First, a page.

2 minute read

The concepts of visibility, observability, detection, and mitigation are foundational to cybersecurity–security architecture and detection engineering in particular–and technology operations in general. They’re useful for communicating at almost every level, within technical teams but also to organizational peers and leadership.

I’ve found myself thinking about and explaining the relationship between them time and again, specifically as a model for how we enable and mature security operations.



Visibility is knowing that an asset exists.

Of these terms, visibility is the lowest common denominator. For assets that are visible and that we’re responsible for protecting, we then want to consider gaining observability.


Observability indicates that we’re collecting some useful combination of activity, state, or outputs from a given system.

Practically speaking, it means that we’re collecting system, network, application, and other relevant logs, and ideally storing them in a central location such as a log aggregator or SIEM.

We can’t detect what we can’t see, so observability is a prerequisite for detection. And while it may not be required for all mitigations (e.g., you may purchase a point solution that mitigates a particular condition but provides no observability), there’s a strong argument to be made that observability is foundational to any ongoing security operations function, of which mitigation activities are a key part.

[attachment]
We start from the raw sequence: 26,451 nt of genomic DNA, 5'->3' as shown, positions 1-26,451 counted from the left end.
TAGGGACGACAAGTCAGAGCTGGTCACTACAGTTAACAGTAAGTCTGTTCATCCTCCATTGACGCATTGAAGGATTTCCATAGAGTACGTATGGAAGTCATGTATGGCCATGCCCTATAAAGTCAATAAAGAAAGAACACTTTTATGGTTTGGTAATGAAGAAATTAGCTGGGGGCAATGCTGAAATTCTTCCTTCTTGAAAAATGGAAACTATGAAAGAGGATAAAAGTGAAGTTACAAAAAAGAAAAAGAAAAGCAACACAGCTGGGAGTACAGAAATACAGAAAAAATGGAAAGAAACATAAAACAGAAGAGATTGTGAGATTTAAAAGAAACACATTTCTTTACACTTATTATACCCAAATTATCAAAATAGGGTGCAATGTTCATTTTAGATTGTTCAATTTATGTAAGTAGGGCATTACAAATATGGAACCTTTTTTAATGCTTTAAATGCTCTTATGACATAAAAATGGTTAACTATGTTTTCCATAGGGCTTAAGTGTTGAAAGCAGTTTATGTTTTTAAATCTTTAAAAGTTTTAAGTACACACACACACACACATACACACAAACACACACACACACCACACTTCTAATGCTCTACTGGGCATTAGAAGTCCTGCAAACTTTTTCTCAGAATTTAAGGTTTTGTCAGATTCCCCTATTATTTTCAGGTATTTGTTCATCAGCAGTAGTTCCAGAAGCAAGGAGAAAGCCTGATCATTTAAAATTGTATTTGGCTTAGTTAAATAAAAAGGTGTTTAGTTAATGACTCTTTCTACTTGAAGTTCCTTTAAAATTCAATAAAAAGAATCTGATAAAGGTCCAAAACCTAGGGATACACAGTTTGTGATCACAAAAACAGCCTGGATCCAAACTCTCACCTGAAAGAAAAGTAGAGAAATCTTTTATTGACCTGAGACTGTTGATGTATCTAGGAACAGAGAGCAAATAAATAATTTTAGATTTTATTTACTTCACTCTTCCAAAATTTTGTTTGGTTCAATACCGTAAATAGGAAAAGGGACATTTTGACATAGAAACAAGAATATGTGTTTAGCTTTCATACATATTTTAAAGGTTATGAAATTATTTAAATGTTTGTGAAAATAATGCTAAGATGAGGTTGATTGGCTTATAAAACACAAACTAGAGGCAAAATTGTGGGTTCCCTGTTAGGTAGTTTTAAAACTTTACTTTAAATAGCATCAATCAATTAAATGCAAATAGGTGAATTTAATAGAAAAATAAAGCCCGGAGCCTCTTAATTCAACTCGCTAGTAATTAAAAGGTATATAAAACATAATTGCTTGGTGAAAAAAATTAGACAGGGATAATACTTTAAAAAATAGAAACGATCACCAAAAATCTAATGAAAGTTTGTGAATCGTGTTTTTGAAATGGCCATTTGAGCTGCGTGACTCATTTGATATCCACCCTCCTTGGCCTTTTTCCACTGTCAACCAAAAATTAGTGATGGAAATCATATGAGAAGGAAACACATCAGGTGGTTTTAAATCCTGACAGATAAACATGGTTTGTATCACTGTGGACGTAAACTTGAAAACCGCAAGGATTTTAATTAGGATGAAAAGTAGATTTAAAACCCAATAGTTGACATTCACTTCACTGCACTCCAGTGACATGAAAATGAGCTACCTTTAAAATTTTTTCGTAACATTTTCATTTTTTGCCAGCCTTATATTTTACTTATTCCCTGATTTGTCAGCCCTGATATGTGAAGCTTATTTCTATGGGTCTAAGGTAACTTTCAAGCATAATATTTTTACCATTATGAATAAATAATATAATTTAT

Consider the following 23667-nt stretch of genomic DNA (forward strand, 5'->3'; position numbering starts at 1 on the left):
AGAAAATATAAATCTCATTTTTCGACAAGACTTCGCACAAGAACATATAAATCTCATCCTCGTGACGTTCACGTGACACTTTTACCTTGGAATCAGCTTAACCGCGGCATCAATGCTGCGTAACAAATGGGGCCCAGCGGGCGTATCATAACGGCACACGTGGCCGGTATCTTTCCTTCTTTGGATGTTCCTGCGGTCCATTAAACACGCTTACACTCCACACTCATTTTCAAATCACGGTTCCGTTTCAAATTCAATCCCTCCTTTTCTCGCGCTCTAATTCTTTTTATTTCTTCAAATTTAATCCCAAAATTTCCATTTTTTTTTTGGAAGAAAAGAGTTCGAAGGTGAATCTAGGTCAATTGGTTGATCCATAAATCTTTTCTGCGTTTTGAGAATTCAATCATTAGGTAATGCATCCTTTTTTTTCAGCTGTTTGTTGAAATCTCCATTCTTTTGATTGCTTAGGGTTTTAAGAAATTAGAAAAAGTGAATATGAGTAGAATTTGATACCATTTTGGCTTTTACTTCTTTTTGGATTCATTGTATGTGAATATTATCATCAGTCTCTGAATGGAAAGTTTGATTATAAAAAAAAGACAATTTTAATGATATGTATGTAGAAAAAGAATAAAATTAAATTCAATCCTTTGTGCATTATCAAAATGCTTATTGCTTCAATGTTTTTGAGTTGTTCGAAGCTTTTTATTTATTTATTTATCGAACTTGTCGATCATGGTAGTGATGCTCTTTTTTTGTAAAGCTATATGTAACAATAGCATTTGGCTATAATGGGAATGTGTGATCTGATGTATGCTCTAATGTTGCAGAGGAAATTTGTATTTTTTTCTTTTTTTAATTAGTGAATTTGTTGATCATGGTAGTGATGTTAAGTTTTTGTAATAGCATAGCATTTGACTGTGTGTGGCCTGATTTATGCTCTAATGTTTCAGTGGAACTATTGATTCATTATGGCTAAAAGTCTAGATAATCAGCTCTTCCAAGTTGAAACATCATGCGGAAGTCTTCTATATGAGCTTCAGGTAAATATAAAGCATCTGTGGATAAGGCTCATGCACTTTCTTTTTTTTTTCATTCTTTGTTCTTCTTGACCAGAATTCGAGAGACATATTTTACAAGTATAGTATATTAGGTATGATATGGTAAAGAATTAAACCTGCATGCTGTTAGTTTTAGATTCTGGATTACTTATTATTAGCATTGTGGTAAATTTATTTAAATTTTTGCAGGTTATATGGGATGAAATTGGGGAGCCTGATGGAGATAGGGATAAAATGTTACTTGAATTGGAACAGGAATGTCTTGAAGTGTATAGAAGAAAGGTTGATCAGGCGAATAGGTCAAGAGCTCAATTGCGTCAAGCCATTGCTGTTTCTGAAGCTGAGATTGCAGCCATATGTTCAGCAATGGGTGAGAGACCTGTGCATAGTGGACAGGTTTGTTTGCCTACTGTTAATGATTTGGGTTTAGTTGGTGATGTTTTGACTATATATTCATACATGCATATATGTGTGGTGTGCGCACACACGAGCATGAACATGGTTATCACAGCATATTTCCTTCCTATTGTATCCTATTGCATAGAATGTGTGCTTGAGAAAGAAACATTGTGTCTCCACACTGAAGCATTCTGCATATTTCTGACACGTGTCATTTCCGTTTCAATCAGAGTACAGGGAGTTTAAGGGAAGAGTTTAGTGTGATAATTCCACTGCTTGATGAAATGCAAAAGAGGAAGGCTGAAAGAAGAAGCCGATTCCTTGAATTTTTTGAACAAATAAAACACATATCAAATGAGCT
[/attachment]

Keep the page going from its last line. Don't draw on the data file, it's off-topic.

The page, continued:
Lastly, observability as a metric may be the most important of all. As a security leader, I can think of few metrics that are more useful for gauging whether assets or attack surface are manageable–simply knowing about an asset means little if you have no insight into where, how, and by whom it’s being used.

Read more in-depth thoughts on observability here.


Detection is the act of applying analytics or intelligence to observable events for the purpose of identifying things of interest. In the context of cybersecurity, we detect threats.

Detection happens in a number of ways (not an exhaustive list, and note that there are absolutely relationships between these):

  • Turnkey or out-of-the-box detection, typically in the form of an alert from a security product
  • Detection engineering, a process where the output is analytics aimed to make detection repeatable, measurable, and scalable
  • Threat hunting, a process where the output is investigative leads that must be run to ground (and should feed detection engineering)
  • More . . .

There are plenty of ways to measure detection. We have outcome-based measures like time to detect (MTTD), respond, and recover (together, the MTTRs). And we have internal or maturity measures, like detection coverage.


Mitigation is easiest to think of as a harm reduction measure taken in response to a detected threat.

Mitigations can be preventative, detective, or response measures. Mitigation in the form of early-stage prevention, such as patching a software vulnerability or wholesale blocking of undesirable data, is ideal but not always possible. There are plenty of cases where the best you can do is respond faster or otherwise contain damage.

In practice, mitigation is an exercise in looking at the things that happen leading up to and following threat detection:

  • Where did it come from?
  • What did it do?
  • What’s its next move?

And then figuring out how and at what points you’re able to disrupt the threat, in whole or in part.